Sweden: country overview26 July 2012
by Ina Dimireva -- last modified 12 February 2013
Aided by peace and neutrality for the whole of the 20th century, Sweden has achieved an enviable standard of living under a mixed system of high-tech capitalism and extensive welfare benefits. It has a modern distribution system, excellent internal and external communications, and a skilled labor force.
Year of EU entry: 1995
Member of Schengen area: Yes
Political system: Constitutional monarchy
Capital city: Stockholm
Total area: 449 964 km²
Population: 9.2 million
Listen to the official EU language: Swedish
Sweden has the largest population of the Nordic countries. It is separated in the west from Norway by a range of mountains and shares the Gulf of Bothnia to the north of the Baltic Sea with Finland.
The southern part of the country is chiefly agricultural, with forests covering an increasing percentage of the land the further north one goes. Population density is also higher in southern Sweden, with many people living in the valley of Lake Mälaren and the Öresund region.
In 1971 the Riksdag became a single-chamber Parliament. Its 349 members are elected on the basis of proportional representation for a four-year term.
The country has at least 17 000 indigenous Samis among its population – a community that derives most of its income from reindeer. Sweden is also home to a small number of ethnic Finns.
Sweden exports cars, engineering products, steel, electronic devices, communications equipment and paper products.
Swedes played a pioneering role of the early days of cinema. Leading the way were Mauritz Stiller and Victor Sjöström. Later on, directors like Ingmar Bergman and actresses such as Greta Garbo, Ingrid Bergman and Anita Ekberg made careers abroad. Swedish music is in many minds synonymous with the '70s pop group ABBA.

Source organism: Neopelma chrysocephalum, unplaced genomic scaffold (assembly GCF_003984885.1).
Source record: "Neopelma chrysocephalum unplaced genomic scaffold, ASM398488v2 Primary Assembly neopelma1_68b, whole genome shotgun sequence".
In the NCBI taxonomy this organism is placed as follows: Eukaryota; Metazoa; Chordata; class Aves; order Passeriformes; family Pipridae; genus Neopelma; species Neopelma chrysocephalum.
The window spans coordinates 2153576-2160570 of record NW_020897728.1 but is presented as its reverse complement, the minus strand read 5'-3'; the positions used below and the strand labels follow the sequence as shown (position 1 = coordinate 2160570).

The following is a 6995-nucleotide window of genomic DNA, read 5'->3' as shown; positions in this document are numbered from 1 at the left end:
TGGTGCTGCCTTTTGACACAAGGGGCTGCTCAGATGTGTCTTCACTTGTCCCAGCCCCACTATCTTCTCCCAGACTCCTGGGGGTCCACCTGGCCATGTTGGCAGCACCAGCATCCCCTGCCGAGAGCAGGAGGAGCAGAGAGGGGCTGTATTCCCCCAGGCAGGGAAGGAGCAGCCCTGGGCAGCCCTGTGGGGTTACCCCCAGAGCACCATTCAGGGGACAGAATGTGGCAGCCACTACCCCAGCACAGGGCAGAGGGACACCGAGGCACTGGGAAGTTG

Swedish cuisine is known for its Smorgåsbord (a buffet of savoury delicacies), Baltic herring, pea soup and pancakes.
Aided by peace and neutrality for the whole of the 20th century, Sweden has achieved an enviable standard of living under a mixed system of high-tech capitalism and extensive welfare benefits. It has a modern distribution system, excellent internal and external communications, and a highly skilled labor force. In September 2003, Swedish voters turned down entry into the euro system concerned about the impact on the economy and sovereignty. Timber, hydropower, and iron ore constitute the resource base of an economy heavily oriented toward foreign trade. Privately owned firms account for vast majority of industrial output, of which the engineering sector accounts for about 50% of output and exports. Agriculture accounts for little more than 1% of GDP and of employment. Until 2008, Sweden was in the midst of a sustained economic upswing, boosted by increased domestic demand and strong exports. This and robust finances offered the center-right government considerable scope to implement its reform program aimed at increasing employment, reducing welfare dependence, and streamlining the state's role in the economy. Despite strong finances and underlying fundamentals, the Swedish economy slid into recession in the third quarter of 2008 and growth continued downward in 2009 as deteriorating global conditions reduced export demand and consumption. Strong exports of commodities and a return to profitability by Sweden's banking sector drove the strong rebound in 2010, which continued in 2011, but growth slipped to 1.2% in 2012. The government proposed stimulus measures in 2012 to curb the effects of a global economic slowdown and boost employment and growth.
Head of State: http://www.royalcourt.se
Head of Government: http://www.regeringen.se
Foreign Minister: http://www.ud.se
Source: European Commission, CIA - World Factbook